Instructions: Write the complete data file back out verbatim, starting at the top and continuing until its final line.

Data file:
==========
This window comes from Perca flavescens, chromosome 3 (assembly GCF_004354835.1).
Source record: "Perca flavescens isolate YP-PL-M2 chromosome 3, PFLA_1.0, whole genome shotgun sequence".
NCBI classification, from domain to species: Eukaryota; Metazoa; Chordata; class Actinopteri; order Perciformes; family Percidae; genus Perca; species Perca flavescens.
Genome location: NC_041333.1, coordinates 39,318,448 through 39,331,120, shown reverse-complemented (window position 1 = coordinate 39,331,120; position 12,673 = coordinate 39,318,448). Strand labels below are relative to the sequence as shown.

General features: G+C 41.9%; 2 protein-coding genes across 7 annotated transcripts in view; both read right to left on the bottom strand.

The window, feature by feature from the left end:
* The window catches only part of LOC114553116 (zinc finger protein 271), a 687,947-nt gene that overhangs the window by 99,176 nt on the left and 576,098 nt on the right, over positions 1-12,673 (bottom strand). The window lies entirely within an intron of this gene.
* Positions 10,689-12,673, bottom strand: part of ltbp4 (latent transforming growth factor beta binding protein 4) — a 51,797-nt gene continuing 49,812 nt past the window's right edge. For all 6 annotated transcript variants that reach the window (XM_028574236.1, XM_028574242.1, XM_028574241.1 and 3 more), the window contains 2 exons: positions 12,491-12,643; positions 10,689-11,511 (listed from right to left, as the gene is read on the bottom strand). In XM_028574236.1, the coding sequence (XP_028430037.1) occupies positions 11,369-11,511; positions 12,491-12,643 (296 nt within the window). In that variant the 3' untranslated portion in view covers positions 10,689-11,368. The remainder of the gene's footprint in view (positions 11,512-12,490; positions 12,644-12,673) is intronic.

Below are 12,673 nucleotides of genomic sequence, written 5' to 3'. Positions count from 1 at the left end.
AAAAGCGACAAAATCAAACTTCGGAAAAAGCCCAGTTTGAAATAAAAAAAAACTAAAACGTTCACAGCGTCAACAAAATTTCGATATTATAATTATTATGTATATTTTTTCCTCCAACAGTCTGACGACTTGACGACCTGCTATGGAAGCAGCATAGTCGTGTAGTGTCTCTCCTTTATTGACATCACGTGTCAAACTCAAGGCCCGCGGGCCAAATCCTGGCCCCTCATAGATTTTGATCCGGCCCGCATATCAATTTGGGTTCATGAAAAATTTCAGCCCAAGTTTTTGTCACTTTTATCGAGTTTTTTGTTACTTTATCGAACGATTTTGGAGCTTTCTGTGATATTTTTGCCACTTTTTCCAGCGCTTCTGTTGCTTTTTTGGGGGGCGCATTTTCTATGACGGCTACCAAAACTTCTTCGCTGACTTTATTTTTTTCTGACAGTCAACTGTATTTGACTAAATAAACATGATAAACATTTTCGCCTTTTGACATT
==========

This window comes from Perca flavescens, chromosome 3 (assembly GCF_004354835.1).
Source record: "Perca flavescens isolate YP-PL-M2 chromosome 3, PFLA_1.0, whole genome shotgun sequence".
NCBI classification, from domain to species: Eukaryota; Metazoa; Chordata; class Actinopteri; order Perciformes; family Percidae; genus Perca; species Perca flavescens.
Genome location: NC_041333.1, coordinates 39,318,448 through 39,331,120, shown reverse-complemented (window position 1 = coordinate 39,331,120; position 12,673 = coordinate 39,318,448). Strand labels below are relative to the sequence as shown.

General features: G+C 41.9%; 2 protein-coding genes across 7 annotated transcripts in view; both read right to left on the bottom strand.

The window, feature by feature from the left end:
* The window catches only part of LOC114553116 (zinc finger protein 271), a 687,947-nt gene that overhangs the window by 99,176 nt on the left and 576,098 nt on the right, over positions 1-12,673 (bottom strand). The window lies entirely within an intron of this gene.
* Positions 10,689-12,673, bottom strand: part of ltbp4 (latent transforming growth factor beta binding protein 4) — a 51,797-nt gene continuing 49,812 nt past the window's right edge. For all 6 annotated transcript variants that reach the window (XM_028574236.1, XM_028574242.1, XM_028574241.1 and 3 more), the window contains 2 exons: positions 12,491-12,643; positions 10,689-11,511 (listed from right to left, as the gene is read on the bottom strand). In XM_028574236.1, the coding sequence (XP_028430037.1) occupies positions 11,369-11,511; positions 12,491-12,643 (296 nt within the window). In that variant the 3' untranslated portion in view covers positions 10,689-11,368. The remainder of the gene's footprint in view (positions 11,512-12,490; positions 12,644-12,673) is intronic.

Below are 12,673 nucleotides of genomic sequence, written 5' to 3'. Positions count from 1 at the left end.
AAAAGCGACAAAATCAAACTTCGGAAAAAGCCCAGTTTGAAATAAAAAAAAACTAAAACGTTCACAGCGTCAACAAAATTTCGATATTATAATTATTATGTATATTTTTTCCTCCAACAGTCTGACGACTTGACGACCTGCTATGGAAGCAGCATAGTCGTGTAGTGTCTCTCCTTTATTGACATCACGTGTCAAACTCAAGGCCCGCGGGCCAAATCCTGGCCCCTCATAGATTTTGATCCGGCCCGCATATCAATTTGGGTTCATGAAAAATTTCAGCCCAAGTTTTTGTCACTTTTATCGAGTTTTTTGTTACTTTATCGAACGATTTTGGAGCTTTCTGTGATATTTTTGCCACTTTTTCCAGCGCTTCTGTTGCTTTTTTGGGGGGCGCATTTTCTATGACGGCTACCAAAACTTCTTCGCTGACTTTATTTTTTTCTGACAGTCAACTGTATTTGACTAAATAAACATGATAAACATTTTCGCCTTTTGACATT